Catnip: Not Just For Cats Anymore
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I’m not going to lie, I started growing catnip specifically for my fur babies. I am known by my friends and family as a “crazy cat lady”, but truth be told, it just so happens that cats are what show up at my door in need of rescue. If a dog or any other animal was in need of a home, I would probably rescue them too… but I digress.
Catnip is a wonderful plant, and I adore making homemade toys for my babies filled with catnip that I know isn’t treated with who knows what kind of carcinogenic chemicals. I am really getting to think that unless I grow it, I’m scared to know exactly how it was grown.
But, in doing a little research, I’ve found that catnip is actually a very versatile plant.
Catnip is a perennial herb, known also as catnep, catmint, catrup, catwort, nip, nep, and field balm. Indigenous to Europe, and I suppose that (like many common plants) it arrived with European settlers. While the scent effects cats, it also can also alter the behavior of other mammals and even insects. And (this I didn’t know) not all cats are affected by catnip. They can possess a hereditary trait of immunity to the effects.
It was originally used as a tea, juice, tincture, infusion, and poultice and has been smoked and chewed. It fell out of favor with the development of more effective drugs. More recently, it has been used by people for its hallucinogenic effects.
Nervous problems were treated using the tea and infusions. It has a soothing effect and has been used to treat nervous headaches, hysteria, and insanity. The root portion of the plant has the opposite effect. One reference stated, “if the root is chewed it will make the quietest person fierce and quarrelsome”.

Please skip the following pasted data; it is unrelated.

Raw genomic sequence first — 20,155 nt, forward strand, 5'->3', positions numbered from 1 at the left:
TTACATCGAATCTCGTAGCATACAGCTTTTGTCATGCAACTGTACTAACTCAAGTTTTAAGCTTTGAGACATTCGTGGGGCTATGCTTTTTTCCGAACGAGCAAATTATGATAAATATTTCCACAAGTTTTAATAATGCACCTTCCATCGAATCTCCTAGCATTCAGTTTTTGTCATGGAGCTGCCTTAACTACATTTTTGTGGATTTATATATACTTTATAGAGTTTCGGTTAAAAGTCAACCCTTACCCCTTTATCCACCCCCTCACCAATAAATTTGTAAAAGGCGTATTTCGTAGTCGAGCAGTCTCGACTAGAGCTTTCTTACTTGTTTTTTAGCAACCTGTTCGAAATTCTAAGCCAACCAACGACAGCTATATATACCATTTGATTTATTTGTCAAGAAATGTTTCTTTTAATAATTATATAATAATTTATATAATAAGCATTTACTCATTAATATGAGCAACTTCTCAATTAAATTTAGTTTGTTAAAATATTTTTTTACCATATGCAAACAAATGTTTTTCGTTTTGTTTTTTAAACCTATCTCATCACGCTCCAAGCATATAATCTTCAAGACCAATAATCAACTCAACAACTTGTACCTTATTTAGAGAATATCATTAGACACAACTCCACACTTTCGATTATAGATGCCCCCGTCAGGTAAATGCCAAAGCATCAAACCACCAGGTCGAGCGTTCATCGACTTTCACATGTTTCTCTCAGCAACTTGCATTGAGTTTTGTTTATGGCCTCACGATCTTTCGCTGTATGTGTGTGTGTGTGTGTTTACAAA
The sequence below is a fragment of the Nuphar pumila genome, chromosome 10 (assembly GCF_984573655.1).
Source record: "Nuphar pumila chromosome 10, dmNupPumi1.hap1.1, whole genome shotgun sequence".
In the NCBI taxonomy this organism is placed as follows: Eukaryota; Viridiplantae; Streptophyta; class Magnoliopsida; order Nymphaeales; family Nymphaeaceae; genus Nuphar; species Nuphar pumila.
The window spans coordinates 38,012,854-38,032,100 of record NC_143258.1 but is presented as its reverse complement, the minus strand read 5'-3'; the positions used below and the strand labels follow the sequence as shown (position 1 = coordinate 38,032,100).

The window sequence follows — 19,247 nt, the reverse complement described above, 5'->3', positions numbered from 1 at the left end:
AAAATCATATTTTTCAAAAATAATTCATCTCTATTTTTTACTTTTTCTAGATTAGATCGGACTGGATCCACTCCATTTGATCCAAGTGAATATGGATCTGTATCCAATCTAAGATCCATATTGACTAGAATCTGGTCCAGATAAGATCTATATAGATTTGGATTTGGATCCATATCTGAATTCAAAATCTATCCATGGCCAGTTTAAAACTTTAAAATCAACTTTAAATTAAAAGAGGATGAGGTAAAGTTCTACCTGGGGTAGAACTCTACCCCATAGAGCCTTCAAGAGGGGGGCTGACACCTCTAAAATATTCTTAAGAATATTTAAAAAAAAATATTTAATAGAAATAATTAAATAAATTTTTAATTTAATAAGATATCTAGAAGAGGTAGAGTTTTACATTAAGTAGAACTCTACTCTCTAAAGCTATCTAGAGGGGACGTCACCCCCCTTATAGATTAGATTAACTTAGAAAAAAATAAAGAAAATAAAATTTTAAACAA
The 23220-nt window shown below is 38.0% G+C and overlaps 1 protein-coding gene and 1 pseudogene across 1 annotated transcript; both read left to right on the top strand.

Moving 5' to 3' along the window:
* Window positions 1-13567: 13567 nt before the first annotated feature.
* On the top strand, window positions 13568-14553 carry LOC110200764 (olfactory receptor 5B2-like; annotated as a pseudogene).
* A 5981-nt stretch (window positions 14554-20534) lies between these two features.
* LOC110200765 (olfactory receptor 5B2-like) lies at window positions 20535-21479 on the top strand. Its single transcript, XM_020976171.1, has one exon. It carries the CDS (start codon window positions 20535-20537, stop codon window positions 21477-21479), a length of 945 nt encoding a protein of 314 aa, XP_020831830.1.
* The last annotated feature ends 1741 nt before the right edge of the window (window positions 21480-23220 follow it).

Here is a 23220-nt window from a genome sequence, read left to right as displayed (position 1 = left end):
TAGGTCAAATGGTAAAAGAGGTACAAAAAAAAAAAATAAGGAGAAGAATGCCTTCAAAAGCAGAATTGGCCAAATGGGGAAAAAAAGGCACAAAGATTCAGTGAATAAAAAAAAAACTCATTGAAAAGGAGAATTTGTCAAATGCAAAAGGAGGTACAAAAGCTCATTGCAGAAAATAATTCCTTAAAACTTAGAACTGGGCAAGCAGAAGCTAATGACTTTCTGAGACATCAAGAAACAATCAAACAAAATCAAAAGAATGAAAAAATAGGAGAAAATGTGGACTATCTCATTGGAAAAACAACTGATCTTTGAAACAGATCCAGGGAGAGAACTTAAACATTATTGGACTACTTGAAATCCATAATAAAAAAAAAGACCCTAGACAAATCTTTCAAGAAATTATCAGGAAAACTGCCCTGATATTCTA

The catnip plant was used both as a mild stimulant and for its quieting effect on the nervous system. The method of tea preparation is to put one ounce in one pint of boiling water. Adults are given two to three tablespoons while children are given only two to three teaspoons. If too much of the tea is ingested, then Emesis* may occur. It was a remedy for infantile colic and flatulence. Catnip cured the hiccups, according to some.
Catnip uses also include fever, digestive issues, bladder dysfunction, bronchial congestion, menstrual cramps, colds and flu, and even as an insect repellent.
Catnip is one of the easiest herbs to grow. Start it from seed in spring and/or summer in zones 3-9. Catnip prefers a fertile, well-drained soil in partial shade, and does well in window boxes or pots. Divide the roots in spring and fall. A self-sowing plant that grows quickly, catnip can yield several harvests within a year.
I typically harvest catnip as needed during the summer, and cut a bit extra to begin drying for over the winter months while I’m there. Cut the stems a few inches from the ground so that you allow for regrowth and additional harvests. Leave about 6″ on the plant, just to be safe.
To dry catnip, you can hang it or place it in a dehydrator. I like to hang bundles of 6-12 stems tied with twine in my garage. If I think about it in the morning before work, I check the weather and if it’s going to be a sunny, warm day, I hang it outside in the sun. I just make sure to bring it back in at night, because even the smallest amount of moisture from an overnight dew can cause mold growth.
When using the dehydrator (which I do on occasion), I lay one single layer on each tray and dry at a medium setting for about 8-10 hours. In both methods, once it crumbles easily in your hand, then it’s ready for storage. I typically vacuum seal mine in bags or jars. Or just a regular plastic baggie will work also if you get as much air out as possible.
To use your dried catnip, (other than in cat toys obviously) I like to make tea with it. Add other fragrant and tasty dried herbs into the mix to improve the flavor of your tea.
Try this blend:
1 part Chamomile
2 parts Catnip
1 part Lemon Balm
Store this in any airtight container and use 1 tsp. of this blend to 1 cup boiling water. Steep for about 20 minutes, and then sweeten as you desire. I typically use a simple syrup made with Stevia leaves, but honey is excellent also. I highly recommend an infusion teapot or French press. I’m a bigger fan of the French press, as it has dual uses (roasted dandelion root coffee??).
Do you have any other uses for catnip that I haven’t mentioned? Another catnip tea or other recipe, perhaps?
Make sure you drop a comment to share your own uses for catnip!!
*Emesis (em´ĕ-sis): vomiting Miller-Keane Encyclopedia and Dictionary of Medicine, Nursing, and Allied Health, Seventh Edition. © 2003 by Saunders, an imprint of Elsevier, Inc. All rights reserved